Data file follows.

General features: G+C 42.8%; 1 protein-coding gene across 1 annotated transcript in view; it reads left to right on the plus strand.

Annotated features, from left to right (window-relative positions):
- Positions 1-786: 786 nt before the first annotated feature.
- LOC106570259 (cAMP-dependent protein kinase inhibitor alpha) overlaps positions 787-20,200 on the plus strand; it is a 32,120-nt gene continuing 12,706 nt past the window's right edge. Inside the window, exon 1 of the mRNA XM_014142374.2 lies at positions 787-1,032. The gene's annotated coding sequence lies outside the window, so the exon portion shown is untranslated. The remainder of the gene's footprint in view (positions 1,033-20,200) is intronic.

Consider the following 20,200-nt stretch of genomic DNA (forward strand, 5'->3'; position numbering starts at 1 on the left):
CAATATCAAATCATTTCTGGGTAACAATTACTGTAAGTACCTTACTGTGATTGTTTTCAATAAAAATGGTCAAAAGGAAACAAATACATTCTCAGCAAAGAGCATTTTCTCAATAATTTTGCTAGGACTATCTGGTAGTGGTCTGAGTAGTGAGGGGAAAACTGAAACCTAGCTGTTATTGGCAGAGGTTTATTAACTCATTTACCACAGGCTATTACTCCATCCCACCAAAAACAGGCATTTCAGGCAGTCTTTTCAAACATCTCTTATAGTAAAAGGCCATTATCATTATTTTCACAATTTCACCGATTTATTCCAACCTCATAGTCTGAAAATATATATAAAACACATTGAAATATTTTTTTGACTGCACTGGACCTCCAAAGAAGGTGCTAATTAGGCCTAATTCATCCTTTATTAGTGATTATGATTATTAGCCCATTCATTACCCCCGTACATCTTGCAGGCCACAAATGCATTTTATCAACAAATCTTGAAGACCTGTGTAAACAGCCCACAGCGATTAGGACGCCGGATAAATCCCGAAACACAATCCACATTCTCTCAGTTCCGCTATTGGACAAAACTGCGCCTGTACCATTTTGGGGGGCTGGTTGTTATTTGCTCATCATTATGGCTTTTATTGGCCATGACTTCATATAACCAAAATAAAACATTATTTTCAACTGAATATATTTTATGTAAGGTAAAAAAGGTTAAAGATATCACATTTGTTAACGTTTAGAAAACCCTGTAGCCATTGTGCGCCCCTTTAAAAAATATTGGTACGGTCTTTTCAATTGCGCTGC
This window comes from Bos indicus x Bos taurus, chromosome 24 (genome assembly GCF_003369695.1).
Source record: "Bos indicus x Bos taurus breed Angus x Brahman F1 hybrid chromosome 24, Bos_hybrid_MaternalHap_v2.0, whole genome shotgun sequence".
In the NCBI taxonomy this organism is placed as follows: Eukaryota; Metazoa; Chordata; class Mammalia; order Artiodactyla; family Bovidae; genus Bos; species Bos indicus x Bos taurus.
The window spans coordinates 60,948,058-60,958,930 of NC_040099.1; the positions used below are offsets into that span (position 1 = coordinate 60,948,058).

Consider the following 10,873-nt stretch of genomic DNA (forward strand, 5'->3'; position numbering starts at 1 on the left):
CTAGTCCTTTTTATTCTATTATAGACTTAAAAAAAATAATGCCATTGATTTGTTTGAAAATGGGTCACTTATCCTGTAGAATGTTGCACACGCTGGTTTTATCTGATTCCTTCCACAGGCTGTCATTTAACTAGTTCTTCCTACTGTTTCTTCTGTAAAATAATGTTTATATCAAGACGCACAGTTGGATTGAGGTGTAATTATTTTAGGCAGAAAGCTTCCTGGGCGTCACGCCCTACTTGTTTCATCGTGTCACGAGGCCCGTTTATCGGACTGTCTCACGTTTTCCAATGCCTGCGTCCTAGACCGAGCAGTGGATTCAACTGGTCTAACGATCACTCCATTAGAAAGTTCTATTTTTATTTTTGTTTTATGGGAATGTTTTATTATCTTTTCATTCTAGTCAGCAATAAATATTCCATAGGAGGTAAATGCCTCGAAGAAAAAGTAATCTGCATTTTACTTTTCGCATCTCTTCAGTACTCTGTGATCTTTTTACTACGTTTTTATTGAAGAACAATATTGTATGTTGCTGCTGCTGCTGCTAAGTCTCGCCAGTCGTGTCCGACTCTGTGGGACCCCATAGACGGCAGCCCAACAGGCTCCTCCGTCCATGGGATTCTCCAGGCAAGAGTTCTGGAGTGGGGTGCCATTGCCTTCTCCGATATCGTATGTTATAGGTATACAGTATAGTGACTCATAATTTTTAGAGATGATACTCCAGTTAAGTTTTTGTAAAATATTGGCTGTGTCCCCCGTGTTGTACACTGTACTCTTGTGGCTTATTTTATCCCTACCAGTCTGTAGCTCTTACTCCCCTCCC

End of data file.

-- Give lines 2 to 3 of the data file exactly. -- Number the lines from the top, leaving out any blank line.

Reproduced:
Annotated features, from left to right (window-relative positions):
- Positions 1-786: 786 nt before the first annotated feature.